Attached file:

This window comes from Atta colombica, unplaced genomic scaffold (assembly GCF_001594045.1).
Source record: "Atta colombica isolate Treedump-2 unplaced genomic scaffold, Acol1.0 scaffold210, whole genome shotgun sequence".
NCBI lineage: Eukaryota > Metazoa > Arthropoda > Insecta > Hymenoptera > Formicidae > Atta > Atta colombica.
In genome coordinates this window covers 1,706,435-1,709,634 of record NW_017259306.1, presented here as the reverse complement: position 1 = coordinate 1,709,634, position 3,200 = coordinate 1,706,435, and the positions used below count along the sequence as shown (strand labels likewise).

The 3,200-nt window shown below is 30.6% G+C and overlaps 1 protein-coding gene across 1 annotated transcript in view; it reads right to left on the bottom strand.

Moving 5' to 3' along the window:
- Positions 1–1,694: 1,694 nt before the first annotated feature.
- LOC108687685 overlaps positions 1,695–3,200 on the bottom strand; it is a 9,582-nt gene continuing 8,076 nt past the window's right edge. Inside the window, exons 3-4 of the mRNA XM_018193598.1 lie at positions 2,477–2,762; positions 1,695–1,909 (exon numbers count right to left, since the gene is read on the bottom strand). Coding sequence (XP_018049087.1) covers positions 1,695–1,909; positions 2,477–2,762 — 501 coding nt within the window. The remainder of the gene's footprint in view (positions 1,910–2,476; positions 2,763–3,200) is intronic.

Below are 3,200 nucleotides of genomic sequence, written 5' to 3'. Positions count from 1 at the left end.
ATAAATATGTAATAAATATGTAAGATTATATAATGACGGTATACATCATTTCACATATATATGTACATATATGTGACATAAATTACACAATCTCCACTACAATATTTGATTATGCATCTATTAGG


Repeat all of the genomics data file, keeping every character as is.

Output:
This window comes from Atta colombica, unplaced genomic scaffold (assembly GCF_001594045.1).
Source record: "Atta colombica isolate Treedump-2 unplaced genomic scaffold, Acol1.0 scaffold210, whole genome shotgun sequence".
NCBI lineage: Eukaryota > Metazoa > Arthropoda > Insecta > Hymenoptera > Formicidae > Atta > Atta colombica.
In genome coordinates this window covers 1,706,435-1,709,634 of record NW_017259306.1, presented here as the reverse complement: position 1 = coordinate 1,709,634, position 3,200 = coordinate 1,706,435, and the positions used below count along the sequence as shown (strand labels likewise).

The 3,200-nt window shown below is 30.6% G+C and overlaps 1 protein-coding gene across 1 annotated transcript in view; it reads right to left on the bottom strand.

Moving 5' to 3' along the window:
- Positions 1–1,694: 1,694 nt before the first annotated feature.
- LOC108687685 overlaps positions 1,695–3,200 on the bottom strand; it is a 9,582-nt gene continuing 8,076 nt past the window's right edge. Inside the window, exons 3-4 of the mRNA XM_018193598.1 lie at positions 2,477–2,762; positions 1,695–1,909 (exon numbers count right to left, since the gene is read on the bottom strand). Coding sequence (XP_018049087.1) covers positions 1,695–1,909; positions 2,477–2,762 — 501 coding nt within the window. The remainder of the gene's footprint in view (positions 1,910–2,476; positions 2,763–3,200) is intronic.

Below are 3,200 nucleotides of genomic sequence, written 5' to 3'. Positions count from 1 at the left end.
ATAAATATGTAATAAATATGTAAGATTATATAATGACGGTATACATCATTTCACATATATATGTACATATATGTGACATAAATTACACAATCTCCACTACAATATTTGATTATGCATCTATTAGG